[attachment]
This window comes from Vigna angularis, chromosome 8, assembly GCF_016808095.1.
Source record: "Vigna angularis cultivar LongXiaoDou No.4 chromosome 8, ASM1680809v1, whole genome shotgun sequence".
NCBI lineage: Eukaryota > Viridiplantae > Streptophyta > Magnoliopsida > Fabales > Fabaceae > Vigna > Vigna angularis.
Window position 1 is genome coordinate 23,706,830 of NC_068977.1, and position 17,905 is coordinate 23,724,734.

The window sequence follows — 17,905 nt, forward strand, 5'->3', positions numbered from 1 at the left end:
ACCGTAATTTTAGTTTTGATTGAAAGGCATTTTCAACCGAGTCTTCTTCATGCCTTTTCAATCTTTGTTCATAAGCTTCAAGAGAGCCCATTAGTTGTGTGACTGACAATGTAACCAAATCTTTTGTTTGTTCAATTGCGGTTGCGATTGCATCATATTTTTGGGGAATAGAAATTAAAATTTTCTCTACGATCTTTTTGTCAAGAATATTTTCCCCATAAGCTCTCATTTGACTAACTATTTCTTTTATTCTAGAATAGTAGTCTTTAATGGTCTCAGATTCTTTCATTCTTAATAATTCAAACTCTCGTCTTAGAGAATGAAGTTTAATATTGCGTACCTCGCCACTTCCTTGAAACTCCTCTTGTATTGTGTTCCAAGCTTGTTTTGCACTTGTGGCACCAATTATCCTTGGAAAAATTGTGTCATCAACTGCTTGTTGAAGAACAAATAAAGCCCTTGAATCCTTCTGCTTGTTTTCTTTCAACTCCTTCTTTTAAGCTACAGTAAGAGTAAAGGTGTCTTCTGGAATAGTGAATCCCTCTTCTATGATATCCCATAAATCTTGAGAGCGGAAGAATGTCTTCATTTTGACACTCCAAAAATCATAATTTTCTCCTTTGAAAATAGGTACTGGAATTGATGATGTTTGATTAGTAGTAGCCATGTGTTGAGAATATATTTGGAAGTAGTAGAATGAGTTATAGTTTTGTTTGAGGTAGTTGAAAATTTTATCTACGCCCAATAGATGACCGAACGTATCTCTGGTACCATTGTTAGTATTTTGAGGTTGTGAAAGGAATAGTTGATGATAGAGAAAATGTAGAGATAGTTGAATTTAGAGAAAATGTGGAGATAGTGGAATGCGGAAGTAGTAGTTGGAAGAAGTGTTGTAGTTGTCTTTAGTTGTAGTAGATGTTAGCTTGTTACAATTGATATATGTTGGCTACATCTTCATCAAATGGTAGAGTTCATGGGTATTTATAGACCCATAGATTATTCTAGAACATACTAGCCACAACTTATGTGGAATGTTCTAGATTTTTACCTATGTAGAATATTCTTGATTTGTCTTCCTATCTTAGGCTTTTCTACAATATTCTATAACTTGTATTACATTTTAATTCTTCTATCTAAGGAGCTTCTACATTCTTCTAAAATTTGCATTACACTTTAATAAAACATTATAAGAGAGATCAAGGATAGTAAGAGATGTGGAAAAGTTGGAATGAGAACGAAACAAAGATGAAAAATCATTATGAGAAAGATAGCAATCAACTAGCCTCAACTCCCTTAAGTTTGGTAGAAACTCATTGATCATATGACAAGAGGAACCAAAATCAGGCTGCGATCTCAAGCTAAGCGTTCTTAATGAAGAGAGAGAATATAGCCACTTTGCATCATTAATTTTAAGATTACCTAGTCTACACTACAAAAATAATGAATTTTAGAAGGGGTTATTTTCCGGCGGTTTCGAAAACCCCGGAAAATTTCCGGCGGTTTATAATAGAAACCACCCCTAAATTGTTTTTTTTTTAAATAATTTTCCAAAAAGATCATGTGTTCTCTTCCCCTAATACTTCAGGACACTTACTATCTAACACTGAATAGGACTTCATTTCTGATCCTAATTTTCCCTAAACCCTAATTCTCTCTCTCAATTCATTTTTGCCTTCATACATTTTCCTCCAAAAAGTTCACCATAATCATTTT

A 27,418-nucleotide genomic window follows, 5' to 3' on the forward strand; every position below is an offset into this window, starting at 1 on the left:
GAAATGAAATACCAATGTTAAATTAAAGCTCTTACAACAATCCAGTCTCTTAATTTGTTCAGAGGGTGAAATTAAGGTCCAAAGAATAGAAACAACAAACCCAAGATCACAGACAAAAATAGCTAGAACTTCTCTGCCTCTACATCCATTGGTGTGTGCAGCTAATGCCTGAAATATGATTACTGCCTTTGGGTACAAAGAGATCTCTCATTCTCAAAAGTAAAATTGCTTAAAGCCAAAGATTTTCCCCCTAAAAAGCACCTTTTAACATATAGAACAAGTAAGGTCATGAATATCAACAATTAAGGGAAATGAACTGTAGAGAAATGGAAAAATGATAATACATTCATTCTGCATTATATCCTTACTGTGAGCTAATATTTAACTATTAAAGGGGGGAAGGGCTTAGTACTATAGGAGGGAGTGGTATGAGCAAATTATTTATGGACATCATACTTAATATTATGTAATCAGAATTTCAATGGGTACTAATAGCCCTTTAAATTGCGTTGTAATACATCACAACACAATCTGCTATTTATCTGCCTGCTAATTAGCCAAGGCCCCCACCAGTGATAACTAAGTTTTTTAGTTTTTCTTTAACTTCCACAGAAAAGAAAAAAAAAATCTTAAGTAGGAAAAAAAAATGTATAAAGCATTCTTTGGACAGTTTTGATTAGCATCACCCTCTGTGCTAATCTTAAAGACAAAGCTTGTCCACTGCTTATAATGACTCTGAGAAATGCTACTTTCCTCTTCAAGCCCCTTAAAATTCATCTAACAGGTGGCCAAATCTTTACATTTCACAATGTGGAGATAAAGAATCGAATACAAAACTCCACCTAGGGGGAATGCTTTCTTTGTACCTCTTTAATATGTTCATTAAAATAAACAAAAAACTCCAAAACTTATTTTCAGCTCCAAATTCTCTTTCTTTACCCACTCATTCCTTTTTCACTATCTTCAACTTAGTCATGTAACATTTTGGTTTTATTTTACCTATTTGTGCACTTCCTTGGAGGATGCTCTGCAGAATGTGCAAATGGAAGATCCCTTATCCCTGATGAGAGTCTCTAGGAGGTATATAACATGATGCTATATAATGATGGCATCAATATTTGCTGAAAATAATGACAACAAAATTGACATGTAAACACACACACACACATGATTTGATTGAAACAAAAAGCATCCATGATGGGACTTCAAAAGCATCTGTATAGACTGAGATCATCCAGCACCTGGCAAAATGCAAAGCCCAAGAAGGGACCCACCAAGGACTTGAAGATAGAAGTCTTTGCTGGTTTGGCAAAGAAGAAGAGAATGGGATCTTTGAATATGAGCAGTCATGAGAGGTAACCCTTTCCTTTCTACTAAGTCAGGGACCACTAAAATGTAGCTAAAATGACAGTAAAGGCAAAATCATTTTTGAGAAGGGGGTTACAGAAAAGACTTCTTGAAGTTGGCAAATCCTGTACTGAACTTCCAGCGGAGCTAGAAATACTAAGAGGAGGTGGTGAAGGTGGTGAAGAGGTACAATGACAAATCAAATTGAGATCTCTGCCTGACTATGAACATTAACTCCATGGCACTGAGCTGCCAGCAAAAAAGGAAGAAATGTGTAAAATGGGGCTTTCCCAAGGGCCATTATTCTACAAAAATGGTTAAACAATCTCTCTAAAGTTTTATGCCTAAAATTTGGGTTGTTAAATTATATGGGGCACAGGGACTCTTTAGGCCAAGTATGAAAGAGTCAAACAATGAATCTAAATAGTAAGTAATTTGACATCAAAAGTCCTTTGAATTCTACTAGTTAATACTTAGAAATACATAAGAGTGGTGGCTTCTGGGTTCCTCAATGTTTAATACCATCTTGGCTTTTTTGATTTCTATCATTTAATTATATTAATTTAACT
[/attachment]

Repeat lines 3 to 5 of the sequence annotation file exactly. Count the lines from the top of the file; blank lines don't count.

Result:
NCBI lineage: Eukaryota > Viridiplantae > Streptophyta > Magnoliopsida > Fabales > Fabaceae > Vigna > Vigna angularis.
Window position 1 is genome coordinate 23,706,830 of NC_068977.1, and position 17,905 is coordinate 23,724,734.

The window sequence follows — 17,905 nt, forward strand, 5'->3', positions numbered from 1 at the left end: